- Global spending on smart city initiatives will total nearly $124 billion this year, according to a new forecast from the International Data Corporation (IDC) Worldwide Smart Cities Spending Guide. That $124 billion mark would represent an increase of 18.9% over 2019 spending.
- Last year, the top 100 cities investing in smart initiatives worldwide accounted for 29% of global spending. While IDC expects them to keep leading the way in the short-term, mid-size and small cities are also investing in smart city projects, albeit smaller ones than some larger counterparts. IDC expects Singapore to remain the top smart city investor in 2020, followed by Tokyo, New York and London. Those four cities will account for more than $1 billion in smart city spending, IDC said.
- IDC defines more than 35 use cases that encapsulate smart city spending, including on areas like smart kiosks, "advanced" public transit, intelligent traffic management and smart lighting. Smart grids are the use case that still attracts the most investment, although it expects spending to slow as the market matures and other use cases become more mainstream, IDC said. Data-driven public safety and intelligent transportation also attract heavy investment.
While the largest and most advanced cities continue to lead the way on smart city spending, the number of mid-size and small cities looking to invest in smart initiatives points to opportunities available for both the public and private sector, IDC notes.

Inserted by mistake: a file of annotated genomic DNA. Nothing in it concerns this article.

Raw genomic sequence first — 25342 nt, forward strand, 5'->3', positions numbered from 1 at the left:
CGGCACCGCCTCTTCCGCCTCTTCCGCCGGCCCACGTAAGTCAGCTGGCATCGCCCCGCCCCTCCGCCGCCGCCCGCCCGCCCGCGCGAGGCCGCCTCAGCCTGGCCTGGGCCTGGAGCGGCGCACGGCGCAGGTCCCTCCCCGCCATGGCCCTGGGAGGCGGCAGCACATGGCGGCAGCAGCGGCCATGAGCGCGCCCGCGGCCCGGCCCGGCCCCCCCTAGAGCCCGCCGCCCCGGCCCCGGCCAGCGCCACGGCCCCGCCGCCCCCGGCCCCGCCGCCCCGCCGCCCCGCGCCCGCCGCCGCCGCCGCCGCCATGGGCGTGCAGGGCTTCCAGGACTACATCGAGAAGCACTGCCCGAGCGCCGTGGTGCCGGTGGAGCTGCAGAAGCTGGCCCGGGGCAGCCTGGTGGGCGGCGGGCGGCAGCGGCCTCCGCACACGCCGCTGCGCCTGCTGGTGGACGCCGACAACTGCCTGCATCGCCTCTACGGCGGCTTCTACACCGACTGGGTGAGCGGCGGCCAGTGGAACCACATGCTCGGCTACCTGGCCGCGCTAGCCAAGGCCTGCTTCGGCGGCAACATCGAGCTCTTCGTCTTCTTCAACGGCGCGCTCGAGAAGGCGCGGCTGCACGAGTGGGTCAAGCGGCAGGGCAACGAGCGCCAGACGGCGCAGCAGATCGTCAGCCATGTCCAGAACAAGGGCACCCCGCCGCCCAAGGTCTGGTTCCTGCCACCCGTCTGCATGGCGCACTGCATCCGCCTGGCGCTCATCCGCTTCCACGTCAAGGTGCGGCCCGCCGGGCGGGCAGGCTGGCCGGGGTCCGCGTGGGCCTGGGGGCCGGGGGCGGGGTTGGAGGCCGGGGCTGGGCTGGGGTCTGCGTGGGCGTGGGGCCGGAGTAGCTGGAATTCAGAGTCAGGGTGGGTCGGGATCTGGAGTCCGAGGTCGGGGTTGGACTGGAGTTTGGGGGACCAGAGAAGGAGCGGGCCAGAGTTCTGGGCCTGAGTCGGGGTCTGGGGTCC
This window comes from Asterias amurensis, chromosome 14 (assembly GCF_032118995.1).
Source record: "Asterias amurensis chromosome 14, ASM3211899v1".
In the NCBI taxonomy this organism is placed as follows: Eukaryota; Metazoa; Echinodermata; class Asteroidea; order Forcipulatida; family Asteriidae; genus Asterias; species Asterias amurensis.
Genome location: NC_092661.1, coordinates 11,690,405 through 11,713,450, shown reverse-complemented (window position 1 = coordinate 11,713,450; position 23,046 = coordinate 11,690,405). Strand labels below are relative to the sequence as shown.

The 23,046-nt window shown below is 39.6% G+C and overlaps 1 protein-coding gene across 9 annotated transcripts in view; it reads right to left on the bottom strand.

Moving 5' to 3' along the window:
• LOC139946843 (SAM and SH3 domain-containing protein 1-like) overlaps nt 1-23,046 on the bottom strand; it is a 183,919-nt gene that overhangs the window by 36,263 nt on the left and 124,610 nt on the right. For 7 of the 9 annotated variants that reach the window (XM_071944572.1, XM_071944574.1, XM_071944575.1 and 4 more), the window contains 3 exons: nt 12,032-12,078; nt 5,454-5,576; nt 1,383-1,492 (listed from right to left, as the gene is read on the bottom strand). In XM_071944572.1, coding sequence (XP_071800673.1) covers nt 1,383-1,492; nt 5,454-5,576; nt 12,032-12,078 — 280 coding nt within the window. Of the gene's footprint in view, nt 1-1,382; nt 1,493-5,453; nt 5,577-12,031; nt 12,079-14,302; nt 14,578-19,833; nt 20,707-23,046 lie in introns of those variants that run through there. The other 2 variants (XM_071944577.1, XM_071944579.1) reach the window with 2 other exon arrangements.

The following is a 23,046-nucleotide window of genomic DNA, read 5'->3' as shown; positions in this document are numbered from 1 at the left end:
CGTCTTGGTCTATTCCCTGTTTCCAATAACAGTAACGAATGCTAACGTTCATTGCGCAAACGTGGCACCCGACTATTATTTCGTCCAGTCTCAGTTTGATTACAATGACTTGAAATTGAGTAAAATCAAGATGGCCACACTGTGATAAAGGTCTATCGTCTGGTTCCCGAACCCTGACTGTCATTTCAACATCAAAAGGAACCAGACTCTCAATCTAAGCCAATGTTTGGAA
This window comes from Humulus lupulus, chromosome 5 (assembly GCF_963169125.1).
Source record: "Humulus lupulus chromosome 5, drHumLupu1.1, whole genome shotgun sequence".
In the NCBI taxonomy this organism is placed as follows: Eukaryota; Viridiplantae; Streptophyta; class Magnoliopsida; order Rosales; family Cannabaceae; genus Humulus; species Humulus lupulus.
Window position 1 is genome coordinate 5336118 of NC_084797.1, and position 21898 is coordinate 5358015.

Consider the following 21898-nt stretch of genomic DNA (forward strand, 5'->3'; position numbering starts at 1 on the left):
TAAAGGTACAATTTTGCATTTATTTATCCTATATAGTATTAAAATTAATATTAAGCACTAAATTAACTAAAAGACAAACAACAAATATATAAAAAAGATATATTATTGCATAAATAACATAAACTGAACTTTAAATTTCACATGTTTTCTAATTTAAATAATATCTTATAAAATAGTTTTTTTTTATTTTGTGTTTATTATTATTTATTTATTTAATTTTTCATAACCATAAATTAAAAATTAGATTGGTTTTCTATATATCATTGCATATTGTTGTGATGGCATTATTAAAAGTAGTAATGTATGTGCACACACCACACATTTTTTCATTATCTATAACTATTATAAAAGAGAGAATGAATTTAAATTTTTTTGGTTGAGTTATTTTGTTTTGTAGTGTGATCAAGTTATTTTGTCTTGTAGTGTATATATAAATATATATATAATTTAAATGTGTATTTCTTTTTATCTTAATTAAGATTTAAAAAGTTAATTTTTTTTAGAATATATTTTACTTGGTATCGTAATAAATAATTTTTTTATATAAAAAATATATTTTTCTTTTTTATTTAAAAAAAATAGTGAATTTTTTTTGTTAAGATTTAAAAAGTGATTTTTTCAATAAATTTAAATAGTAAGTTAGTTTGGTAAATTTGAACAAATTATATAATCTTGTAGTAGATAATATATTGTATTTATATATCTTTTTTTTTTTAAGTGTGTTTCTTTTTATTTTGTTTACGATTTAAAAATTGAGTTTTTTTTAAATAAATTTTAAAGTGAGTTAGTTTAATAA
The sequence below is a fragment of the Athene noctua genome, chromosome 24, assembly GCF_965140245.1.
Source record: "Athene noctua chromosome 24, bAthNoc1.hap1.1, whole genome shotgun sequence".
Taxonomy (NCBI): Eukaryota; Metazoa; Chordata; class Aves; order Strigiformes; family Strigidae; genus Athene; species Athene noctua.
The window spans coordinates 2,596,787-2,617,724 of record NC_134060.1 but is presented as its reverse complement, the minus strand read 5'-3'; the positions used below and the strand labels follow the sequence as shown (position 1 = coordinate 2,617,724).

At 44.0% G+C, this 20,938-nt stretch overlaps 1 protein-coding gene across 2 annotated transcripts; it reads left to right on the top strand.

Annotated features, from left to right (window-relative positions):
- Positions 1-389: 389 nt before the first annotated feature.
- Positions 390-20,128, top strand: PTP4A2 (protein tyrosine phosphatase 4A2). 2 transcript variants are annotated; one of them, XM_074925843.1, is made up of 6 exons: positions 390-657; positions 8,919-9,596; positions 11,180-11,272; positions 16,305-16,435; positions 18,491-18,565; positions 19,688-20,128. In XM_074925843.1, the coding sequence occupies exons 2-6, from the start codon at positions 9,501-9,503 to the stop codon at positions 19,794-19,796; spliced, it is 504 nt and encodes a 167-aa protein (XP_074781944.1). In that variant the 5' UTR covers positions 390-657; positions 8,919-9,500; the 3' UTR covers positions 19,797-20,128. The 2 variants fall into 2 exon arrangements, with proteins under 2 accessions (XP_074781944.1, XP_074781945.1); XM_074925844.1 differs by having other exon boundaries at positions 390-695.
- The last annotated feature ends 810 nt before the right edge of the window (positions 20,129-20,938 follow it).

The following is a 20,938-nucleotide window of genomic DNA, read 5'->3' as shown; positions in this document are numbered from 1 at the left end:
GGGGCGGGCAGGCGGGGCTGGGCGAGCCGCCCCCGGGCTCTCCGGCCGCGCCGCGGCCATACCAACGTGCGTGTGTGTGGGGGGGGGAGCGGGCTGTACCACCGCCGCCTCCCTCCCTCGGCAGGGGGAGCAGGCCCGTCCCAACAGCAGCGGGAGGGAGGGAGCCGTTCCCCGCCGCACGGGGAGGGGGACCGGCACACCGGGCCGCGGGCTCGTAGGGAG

There is a "great opportunity for providers of smart city solutions who are able to leverage the experience gained from larger projects to offer affordable smart initiatives for small and medium sized cities," Serena Da Rold, program manager in IDC's Customer Insights & Analysis group, said in a statement.
Mid-size cities are often viewed as places with increasing potential, especially in the United States, which has traditionally been dominated by jurisdictions in Silicon Valley and elsewhere. In those cities, investments in smart infrastructure can be smaller but have just as big an impact. And with regional collaboration across municipal and even state lines, those impacts can be even greater, experts say.
It is also notable that Tokyo will be one of the world's largest spenders on smart city initiatives. That has been driven in large part by the arrival later this year of the Summer Olympic and Paralympic Games, according to IDC.
Despite many cities’ concerns over the cost of hosting major international sporting events, some see them as an opportunity and an incentive to upgrade their infrastructure. Los Angeles’ efforts to prepare for the 2028 Games, for example, are already well underway.